The Md-Mal Pipeline
From POLITICO Playbook (Friday)  Trump will host a fundraiser for Maryland GOP gubernatorial candidate DAN COX at his Mar-a-Lago estate on Oct. 17, The Hill’s Julia Manchester reports. “A photo with Trump and Cox will cost $25,000.” That’s the luxury box, though; Manchester’s The Hill article indicates fans can sneak in for cheap: “Tickets for the event’s private cocktail reception are going for $1,776 per person.”

Maryland among havens for abortion seekersas many states, including border-sharing West Virginia, go full “Handmaid’s Tale,” Maryland has become a haven for women suddenly losing control of their reproductive health. Reported by Capital News Service (UMCP J-school)

Poll Finds Much Support For Teaching About Racism In Schools: Maryland residents remains staunchly in favor of public schools’ playing a role in informing students about the profound effects of racism in American society, according to new statewide polling, even as Republicans across the nation have railed against teaching about structural racism in public schools. The poll found that 64% of respondents believe schools should teach about how racism exists in society and its institutions but 41% disagreed. While a larger percentage of Black respondents, 83%, agreed with the statement, a majority of the white respondents, 60%, also expressed support. Baltimore Banner (Tuesday)

We're Number 14! Get to Work!
A survey and analysis by OxFam, the care organization, counts Maryland the 14th-best state to work in, way behind DC (4th) but well ahead of Virginia at 22nd. The state’s worst score (after 8 years of a GOP governor) is in worker protection.
Overall, “the past few years have brought daunting challenges to workers: real wages declining in the face of historic inflation; COVID-19 and climate hazards making conditions more perilous; women losing fundamental rights to make decisions about their lives. Even as the situation grows more dire, the hope for federal action fades, as Congress remains deadlocked. However, a bright spot has emerged on the horizon, as workers are demanding, and winning, change.”

 Find the whole story, and more, here.

 

 

AT THE NATIONAL AND INTERNATIONAL LEVEL

The race to the CR

People’s Action reports “The Senate is scheduled to vote Tuesday at 5:30pm on a Continuing Resolution to extend government funding to December 15th with Sen. Joe Manchin’s dirty permitting deal attached to it. It remains unclear whether Majority Leader Schumer has the votes to pass Manchin’s permitting deal that he insists on attaching to the continuing resolution.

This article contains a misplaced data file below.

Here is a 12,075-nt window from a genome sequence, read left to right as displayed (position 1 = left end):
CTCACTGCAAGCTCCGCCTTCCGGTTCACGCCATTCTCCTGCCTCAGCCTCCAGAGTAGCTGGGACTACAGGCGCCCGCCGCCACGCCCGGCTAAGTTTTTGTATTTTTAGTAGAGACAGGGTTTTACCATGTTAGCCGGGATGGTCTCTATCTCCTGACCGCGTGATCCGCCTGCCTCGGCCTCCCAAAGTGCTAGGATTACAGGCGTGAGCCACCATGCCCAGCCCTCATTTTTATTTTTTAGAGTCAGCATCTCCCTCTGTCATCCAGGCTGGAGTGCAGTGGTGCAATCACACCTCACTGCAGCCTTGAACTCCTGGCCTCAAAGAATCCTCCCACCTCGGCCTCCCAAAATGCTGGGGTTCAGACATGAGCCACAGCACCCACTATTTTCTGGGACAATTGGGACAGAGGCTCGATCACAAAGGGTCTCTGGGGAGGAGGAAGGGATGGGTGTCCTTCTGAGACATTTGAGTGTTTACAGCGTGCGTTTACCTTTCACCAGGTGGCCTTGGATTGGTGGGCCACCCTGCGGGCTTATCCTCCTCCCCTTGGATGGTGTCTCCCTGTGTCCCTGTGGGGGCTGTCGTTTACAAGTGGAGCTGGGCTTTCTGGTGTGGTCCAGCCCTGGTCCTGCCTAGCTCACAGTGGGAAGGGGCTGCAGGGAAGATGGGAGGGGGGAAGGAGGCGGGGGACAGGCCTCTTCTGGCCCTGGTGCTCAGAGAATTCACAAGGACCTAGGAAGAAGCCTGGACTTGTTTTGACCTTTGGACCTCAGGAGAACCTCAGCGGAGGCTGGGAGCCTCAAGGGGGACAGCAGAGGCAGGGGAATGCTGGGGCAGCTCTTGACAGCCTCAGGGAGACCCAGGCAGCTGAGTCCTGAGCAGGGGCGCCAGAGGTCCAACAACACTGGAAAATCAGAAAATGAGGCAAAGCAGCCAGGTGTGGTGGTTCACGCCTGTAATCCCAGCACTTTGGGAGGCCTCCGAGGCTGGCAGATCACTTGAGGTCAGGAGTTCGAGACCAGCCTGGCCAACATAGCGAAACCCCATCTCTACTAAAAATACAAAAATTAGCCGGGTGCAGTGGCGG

After constituents and advocacy groups pressured Senators to oppose the deal, Senator Jeff Merkley led a letter to Schumer in opposition to the permitting deal that seven Democratic Senators signed on to. Senator Kaine (D-VA) , a moderate, issued this statement in opposition to the Mountain Valley Pipeline. However, Senator Moore Capito (R-WV) has come around to supporting Manchin’s legislative text and both she and Manchin have been whipping Republican votes over the weekend.”

 

A US Census report shows huge drop in poverty due to pandemic boost in federal support and has many, many numbers to back it up.

 

World Bank Boss in Rapidly Warming Water Over Climate Denial

From the Guardian (a Brit newspaper) Monday morning: “David Malpass, president of the World Bank, faces an uncertain future this week, after the White House joined a chorus of influential figures in condemning his apparent climate denialism. Malpass remains in post for now but under severe pressure, despite issuing an apology and trying to explain his refusal last week to publicly acknowledge the human role in the climate crisis. The Biden administration stepped into the row on Friday evening and such strong words from the White House come as a significant blow to Malpass.”

Malpass was appointed by Trump. A UN deputy secretary-general said “The Bank is being far too conservative in its approach to financing, and far too unambitious in its leadership in addressing this existential [climate] crisis.” Malpass worked in the Bush 41, Reagan and Trump administrations and the private sector. Wikipedia says, deadpan, Malpass “served as Chief Economist at Bear Stearns for the six years preceding its collapse.

woody woodruff

About

M.A. and Ph.d. from University of Maryland Merrill College of Journalism, would-be radical, sci-fi fan... retired to a life of keyboard radicalism...